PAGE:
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Being a five-time marathon finisher, learning to run again and not being able to run for more than 1 minute felt bewildering and painfully frustrating

Since I first shared my story with This Girl Can, I’ve continued to run and this year I’ve been having a lot of fun riding my fixie bike around my new home in London!

I made a comeback to long distance running and completed the Amsterdam marathon, my first marathon for 7 years back in 2016. It was an incredible feeling, but it was short lived! I got an injury soon after and was told by doctors to take a year out of running to give my legs a rest. I swopped to cycling more but when I moved to London my environment became more built up, there were fewer green spaces and way more traffic. Cycling long distances suddenly felt less scenic and more fraught with danger. This led to me really cutting down on exercise for about a year, losing my fitness and gaining weight.

Having changed jobs to come to London I felt added pressure from not having exercise to manage my mental health. I became depressed and finding the motivation to try again was really tough. About 18 months ago I got the all clear from my doctor to run and I downloaded the NHS Couch to 5k app. I thought I’d be able to skip a few weeks but no, I earnt every last step! It was a real mental challenge more than anything. Being a five-time marathon finisher, learning to run again and not being able to run for more than 1 minute felt bewildering and painfully frustrating.

I have had to rethink how I view my abilities, accept that I have got a bit older, my body shape has changed and renegotiate my goals with myself.

Even now the furthest I have run is 9 miles, which is not a huge upward curve in 18 months, but it still feels darn good to have come back from nothing. Managing the expectations on myself is a continuous journey and now I try to focus on every breathe being good for my body, instead of striving for more and more miles. Everything counts.

I can’t emphasise enough how important mental health has been in my motivation to be active.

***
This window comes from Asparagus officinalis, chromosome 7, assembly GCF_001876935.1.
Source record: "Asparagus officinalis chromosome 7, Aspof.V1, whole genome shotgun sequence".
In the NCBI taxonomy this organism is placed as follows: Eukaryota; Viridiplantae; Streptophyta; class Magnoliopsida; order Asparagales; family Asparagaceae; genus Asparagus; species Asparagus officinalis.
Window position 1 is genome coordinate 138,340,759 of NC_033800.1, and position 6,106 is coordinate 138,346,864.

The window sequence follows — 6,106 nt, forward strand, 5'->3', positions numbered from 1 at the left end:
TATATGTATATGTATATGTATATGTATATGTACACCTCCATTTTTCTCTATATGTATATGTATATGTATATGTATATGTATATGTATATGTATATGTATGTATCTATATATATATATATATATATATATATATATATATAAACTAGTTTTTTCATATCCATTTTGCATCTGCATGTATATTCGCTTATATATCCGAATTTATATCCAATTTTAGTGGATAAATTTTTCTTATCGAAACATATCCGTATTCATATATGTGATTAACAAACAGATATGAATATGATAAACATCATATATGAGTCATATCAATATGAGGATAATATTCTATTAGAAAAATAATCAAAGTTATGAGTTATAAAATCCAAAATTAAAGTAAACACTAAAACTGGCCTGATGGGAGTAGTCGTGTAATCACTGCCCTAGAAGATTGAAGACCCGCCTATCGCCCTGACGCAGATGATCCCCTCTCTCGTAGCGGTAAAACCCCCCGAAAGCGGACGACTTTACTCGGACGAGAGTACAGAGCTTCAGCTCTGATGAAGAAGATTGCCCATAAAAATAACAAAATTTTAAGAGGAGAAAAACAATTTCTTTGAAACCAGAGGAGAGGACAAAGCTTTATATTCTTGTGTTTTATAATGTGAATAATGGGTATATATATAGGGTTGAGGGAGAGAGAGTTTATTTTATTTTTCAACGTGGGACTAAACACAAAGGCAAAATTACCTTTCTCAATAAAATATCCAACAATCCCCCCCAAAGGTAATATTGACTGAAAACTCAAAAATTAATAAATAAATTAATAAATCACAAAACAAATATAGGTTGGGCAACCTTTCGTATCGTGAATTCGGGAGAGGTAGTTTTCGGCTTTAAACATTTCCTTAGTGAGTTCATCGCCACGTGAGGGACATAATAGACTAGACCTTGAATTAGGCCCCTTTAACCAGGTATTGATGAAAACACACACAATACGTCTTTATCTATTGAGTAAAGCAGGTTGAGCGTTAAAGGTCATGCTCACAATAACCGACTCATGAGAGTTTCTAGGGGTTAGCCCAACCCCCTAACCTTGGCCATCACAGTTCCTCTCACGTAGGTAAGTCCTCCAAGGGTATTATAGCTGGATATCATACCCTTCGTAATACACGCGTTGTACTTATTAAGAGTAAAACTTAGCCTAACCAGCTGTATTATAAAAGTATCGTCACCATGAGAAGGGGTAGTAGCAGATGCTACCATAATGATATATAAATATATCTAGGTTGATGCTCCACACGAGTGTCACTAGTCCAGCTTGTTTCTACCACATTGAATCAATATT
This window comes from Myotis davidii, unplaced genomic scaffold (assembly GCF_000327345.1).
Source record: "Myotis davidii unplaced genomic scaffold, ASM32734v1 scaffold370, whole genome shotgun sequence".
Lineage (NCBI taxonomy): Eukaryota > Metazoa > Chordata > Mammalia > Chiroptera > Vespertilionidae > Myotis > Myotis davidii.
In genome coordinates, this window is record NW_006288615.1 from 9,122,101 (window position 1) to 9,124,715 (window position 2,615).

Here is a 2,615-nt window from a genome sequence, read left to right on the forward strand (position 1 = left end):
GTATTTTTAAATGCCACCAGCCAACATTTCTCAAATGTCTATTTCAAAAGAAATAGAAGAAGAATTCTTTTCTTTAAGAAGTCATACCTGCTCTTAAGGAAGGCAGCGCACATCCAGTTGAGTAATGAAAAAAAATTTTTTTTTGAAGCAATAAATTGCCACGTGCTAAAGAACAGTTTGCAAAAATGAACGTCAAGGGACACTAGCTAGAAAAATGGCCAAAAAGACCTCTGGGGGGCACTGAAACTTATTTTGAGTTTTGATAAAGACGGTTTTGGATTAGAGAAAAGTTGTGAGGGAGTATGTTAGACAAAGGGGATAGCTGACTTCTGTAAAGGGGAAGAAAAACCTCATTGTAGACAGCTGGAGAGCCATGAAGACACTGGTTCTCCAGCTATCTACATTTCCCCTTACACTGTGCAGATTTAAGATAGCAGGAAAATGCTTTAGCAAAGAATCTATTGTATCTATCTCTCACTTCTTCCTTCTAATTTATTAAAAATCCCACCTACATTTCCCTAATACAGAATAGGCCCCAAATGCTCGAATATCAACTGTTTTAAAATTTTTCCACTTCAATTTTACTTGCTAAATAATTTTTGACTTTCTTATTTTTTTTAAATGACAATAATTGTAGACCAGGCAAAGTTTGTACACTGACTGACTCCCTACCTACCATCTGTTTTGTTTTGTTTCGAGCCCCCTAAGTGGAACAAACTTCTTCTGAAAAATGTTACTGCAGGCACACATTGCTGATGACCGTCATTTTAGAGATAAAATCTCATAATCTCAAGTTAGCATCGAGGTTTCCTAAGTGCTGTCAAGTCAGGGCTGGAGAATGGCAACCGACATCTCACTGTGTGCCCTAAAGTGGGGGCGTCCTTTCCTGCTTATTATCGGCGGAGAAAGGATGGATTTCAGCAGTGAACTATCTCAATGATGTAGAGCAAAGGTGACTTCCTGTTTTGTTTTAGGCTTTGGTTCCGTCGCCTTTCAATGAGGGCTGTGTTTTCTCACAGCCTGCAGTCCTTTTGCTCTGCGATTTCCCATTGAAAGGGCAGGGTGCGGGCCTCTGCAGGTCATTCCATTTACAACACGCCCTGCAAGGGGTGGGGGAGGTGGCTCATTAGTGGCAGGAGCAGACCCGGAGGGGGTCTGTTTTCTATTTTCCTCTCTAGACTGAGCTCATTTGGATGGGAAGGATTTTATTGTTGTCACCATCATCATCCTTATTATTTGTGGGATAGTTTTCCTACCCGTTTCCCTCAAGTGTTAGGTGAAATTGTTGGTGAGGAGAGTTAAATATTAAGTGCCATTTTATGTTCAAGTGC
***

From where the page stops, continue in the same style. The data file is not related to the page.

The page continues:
I had a nervous breakdown 12 years ago, I am diagnosed with Complex PTSD and I am a transgender woman living in a society that is often hostile to me.

Exercise makes me feel alive, releases feel good chemicals way better than any of the drugs I used to take to self-medicate and keeps me positive in a stressful world. It is something I do for me and I am really proud that I am active still, regardless of the setbacks, injuries and missed goals. I have been exercising for 18 years and I have never once come home from a run, a walk or cycle, feeling worse that when I left the house. I feel better every single time, no matter how hard it is.

My flatmate had coronavirus back in March and the doctor thinks I probably picked it up as well, though my symptoms weren’t so obvious. Five months on I find I still get really breathless on some days when running, so I’m inconsistent – one day I can run 1 mile, another 5 miles. But no more than that. It’s frustrating as I was up to 9 miles before COVID appeared, but I’m still grateful to be running at all.

On the positive side though, the lack of traffic in London has given me the confidence to get out on my fixie (single speed) bike so I am spending a lot of time riding all over London and building up strength without gears to help. Luckily, London is pretty flat!

Now restrictions easing and more activities are starting up again, I’m looking forward to checking out a local Queer Running Club and Queer Basketball Club that meet regularly in East London and making some new friends. I love exercising alone, but you never know what opportunities come along when you’re prepared to be sociable.


If you’ve been affected by any of the issues raised in Megan’s story, you can find advice and support from mental health charities, organisations and support groups at